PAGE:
In City Hall: A Quiet Fight Over Ethics
Council president wants his fingerprints off law, then double-crosses Ethics Board
Published: February 13, 2013
The head of the city’s Ethics Board asked Mayor Stephanie Rawlings-Blake to veto an ethics bill, saying it creates too broad an exemption for conflicts of interest.
Meanwhile, the City Council voted on Feb. 4 to delay its final vote on another ethics bill “indefinitely,” without any explanation to the ethics board or the public.
“That was the first we’d heard it was going to be held,” says Ethics Board chair Linda B. “Lu” Pierson, who was sitting in the audience at the council meeting. “We had presumed it was on track.”
The two bills aren’t directly linked, but their unusual fates—the council has seldom, if ever, tabled a bill “indefinitely”; the two-year-old Ethics Board has never before asked for a veto and the mayor has yet to veto any council legislation—are the result of an internal spat that may have arisen from a simple misunderstanding.
More likely it’s a power play.
Both bills have their roots in old problems. Bill 12-0142, which was held indefinitely, came at the request of both the Ethics Board and the City’s Inspector General, which discovered “attempts to take undue advantage of certain gaps in the Ethics code,” according to a report on the bill from the Ethics Board. The report goes on to detail a case in which a prominent lobbyist offered a gift to a City Council member, made “legal” by the fact that the lobbyist had not yet registered as a lobbyist that year. The report refers to another case in which a city official was employed by a private company with a blanket contract with a city agency. No names are mentioned.
The bill says the public official may not be employed by or “have a financial interest in any person that is negotiating or has entered into a contract with the city or any of its agencies if” the public official has any of a number of potential connections to the city agency that will administer the outside contract.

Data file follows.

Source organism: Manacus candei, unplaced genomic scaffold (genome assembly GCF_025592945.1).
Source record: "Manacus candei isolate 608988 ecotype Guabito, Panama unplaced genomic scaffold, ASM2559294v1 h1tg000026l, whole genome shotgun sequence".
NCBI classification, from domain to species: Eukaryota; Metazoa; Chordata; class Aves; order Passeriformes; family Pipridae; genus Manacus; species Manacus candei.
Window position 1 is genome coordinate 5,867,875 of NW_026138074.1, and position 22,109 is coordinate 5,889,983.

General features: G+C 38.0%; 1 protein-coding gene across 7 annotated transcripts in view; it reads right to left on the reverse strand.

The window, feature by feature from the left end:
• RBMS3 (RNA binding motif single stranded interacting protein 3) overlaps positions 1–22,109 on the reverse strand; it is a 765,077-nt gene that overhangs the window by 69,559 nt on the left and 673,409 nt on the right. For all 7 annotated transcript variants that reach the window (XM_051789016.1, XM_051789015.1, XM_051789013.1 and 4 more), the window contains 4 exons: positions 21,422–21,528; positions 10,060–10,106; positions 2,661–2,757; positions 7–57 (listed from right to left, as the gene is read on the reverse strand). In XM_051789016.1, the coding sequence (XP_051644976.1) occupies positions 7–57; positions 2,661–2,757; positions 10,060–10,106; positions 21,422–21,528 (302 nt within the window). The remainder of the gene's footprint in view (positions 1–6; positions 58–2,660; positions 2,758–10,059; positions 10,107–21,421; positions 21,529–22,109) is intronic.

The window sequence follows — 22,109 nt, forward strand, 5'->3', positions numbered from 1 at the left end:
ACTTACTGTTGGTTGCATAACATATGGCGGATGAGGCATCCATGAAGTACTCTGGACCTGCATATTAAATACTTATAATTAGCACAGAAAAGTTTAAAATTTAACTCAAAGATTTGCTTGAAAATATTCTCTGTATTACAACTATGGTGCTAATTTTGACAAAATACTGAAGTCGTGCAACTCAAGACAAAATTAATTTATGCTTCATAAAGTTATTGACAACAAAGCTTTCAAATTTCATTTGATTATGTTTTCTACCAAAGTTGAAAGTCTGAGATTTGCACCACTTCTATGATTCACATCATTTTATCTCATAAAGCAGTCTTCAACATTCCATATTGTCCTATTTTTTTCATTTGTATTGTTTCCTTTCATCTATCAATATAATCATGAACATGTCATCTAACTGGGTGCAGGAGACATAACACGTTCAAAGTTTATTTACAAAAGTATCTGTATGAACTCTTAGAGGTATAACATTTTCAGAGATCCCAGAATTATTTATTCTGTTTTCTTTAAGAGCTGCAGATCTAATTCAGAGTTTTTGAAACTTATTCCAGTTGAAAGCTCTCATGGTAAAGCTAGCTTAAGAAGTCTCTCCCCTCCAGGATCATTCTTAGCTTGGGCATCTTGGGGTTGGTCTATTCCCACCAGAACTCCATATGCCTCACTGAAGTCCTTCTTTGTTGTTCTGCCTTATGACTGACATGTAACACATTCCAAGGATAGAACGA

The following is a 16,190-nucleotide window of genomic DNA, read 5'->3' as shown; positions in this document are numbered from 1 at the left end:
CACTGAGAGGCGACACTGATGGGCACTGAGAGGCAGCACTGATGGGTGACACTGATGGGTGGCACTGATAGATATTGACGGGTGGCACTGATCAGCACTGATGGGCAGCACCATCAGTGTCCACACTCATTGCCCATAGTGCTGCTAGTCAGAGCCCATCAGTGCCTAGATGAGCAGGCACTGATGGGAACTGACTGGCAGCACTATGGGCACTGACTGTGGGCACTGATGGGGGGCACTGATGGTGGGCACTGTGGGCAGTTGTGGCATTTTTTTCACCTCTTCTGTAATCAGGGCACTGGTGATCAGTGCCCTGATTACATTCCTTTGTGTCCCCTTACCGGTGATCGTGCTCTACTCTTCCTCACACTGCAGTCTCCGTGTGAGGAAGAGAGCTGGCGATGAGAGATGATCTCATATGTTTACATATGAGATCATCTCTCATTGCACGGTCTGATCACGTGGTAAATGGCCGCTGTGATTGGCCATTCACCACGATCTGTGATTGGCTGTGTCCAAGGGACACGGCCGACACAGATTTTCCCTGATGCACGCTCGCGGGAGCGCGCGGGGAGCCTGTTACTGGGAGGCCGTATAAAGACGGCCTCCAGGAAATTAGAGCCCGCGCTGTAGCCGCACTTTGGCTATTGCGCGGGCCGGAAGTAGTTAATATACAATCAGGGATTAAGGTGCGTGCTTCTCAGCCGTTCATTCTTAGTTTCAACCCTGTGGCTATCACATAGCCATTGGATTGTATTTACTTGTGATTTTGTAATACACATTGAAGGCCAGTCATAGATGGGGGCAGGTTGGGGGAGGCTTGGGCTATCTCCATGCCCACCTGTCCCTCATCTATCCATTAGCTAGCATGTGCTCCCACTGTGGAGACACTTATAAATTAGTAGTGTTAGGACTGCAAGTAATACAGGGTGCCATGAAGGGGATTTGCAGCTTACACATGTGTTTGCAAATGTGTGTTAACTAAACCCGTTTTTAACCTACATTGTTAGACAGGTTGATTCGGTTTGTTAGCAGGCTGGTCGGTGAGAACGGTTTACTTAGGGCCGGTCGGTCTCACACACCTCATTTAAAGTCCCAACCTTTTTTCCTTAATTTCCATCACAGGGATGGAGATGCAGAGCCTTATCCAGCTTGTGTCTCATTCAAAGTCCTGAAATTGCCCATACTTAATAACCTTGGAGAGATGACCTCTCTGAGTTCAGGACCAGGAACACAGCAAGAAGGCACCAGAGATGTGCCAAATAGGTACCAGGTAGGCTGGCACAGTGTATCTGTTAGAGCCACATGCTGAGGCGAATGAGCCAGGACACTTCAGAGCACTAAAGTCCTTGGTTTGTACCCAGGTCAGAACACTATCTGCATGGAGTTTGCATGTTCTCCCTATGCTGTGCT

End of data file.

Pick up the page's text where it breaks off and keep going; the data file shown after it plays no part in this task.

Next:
First District Councilman James Kraft says he was asked to hold the bill because, “the way some people were interpreting it,” it could be too broad a prohibition on outside employment. “You couldn’t have a job that could have anything to do with anyone who would do any business with the city,” he explains. “So we’re looking to see how broad this interpretation is because we don’t want any elected official or employee of the city directly dealing with someone who is doing business with the city. You don’t want it to be two, three, four levels away.”
The matter could be cleared up quickly—or not. “There may be no issue at all,” says Kraft, whose Judiciary and Legislative Investigations Committee handles these matters. “Or we might have to send it back to committee.”
Asked who had requested the hold, Kraft grows evasive. At first he says he can’t recall, and then he says it was more than one person. “They can tell you if they want to,” he says.
Many City Council bills are introduced with both the sponsoring councilperson and, where appropriate, the outside entity—a city agency or a developer seeking a zoning change, for example—divulged prominently. The ethics matters appear to require more discretion, as the other bill, 12-0163, illustrates.
Styled as an “Administration” bill submitted at the Board of Ethics’ request, it was actually introduced on behalf of Council President Bernard C. “Jack” Young, the bill’s intended beneficiary.
Young has been criticized for recusing himself on many issues because a brother and a sister have city jobs. Both are employed in positions with no management authority, but the law as written required Young, who sits on the Board of Estimates, to abstain from all votes affecting their agencies—DPW’s Water and Wastewater division and the Mayor’s Office of Information Technology.